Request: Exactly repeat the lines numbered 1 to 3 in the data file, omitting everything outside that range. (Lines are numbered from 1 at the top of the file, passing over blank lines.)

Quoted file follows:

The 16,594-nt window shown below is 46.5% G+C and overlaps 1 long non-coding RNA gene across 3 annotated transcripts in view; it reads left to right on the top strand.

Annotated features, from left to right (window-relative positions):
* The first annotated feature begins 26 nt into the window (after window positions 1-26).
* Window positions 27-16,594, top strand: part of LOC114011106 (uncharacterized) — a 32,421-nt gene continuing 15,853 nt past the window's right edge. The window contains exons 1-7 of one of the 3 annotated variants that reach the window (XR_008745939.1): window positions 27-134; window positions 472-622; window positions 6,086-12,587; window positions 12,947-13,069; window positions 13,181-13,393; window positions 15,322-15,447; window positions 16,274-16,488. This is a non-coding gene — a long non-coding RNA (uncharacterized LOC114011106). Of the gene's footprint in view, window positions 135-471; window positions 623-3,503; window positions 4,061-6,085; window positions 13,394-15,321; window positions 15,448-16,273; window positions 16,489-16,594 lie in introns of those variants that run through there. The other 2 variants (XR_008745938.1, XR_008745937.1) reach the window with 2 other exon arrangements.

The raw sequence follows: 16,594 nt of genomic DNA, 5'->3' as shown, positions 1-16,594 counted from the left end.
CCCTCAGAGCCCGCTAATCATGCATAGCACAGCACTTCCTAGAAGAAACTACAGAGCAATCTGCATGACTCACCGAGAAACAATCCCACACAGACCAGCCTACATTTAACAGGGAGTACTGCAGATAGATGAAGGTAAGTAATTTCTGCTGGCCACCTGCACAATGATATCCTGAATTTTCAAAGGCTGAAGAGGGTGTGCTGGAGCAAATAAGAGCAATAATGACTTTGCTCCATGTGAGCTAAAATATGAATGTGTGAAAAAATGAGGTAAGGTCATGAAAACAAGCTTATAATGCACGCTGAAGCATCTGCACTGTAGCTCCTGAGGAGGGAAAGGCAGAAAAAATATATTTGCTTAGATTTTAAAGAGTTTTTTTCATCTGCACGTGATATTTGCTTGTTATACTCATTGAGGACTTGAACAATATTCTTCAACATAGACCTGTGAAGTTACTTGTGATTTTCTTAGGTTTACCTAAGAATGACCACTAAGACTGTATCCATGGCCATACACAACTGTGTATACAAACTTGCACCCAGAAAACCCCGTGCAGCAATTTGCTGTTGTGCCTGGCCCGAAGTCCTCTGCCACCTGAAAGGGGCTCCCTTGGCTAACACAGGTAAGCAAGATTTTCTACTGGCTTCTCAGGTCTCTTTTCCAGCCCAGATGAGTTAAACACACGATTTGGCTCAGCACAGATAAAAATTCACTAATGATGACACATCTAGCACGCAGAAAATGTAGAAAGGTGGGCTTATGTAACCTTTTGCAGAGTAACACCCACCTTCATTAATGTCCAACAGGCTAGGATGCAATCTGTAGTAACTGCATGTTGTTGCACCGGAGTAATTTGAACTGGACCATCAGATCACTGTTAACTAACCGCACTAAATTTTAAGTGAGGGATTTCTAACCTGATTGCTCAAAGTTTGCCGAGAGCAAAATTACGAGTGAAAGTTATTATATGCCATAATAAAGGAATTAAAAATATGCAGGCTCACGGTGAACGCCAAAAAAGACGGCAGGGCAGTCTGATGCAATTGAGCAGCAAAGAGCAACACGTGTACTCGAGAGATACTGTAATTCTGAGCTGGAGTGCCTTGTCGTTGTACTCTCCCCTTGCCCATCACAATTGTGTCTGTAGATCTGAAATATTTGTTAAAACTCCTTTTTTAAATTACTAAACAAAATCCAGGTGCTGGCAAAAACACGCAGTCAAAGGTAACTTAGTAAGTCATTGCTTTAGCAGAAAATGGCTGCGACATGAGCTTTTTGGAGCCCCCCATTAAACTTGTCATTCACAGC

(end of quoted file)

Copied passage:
The 16,594-nt window shown below is 46.5% G+C and overlaps 1 long non-coding RNA gene across 3 annotated transcripts in view; it reads left to right on the top strand.

Annotated features, from left to right (window-relative positions):
* The first annotated feature begins 26 nt into the window (after window positions 1-26).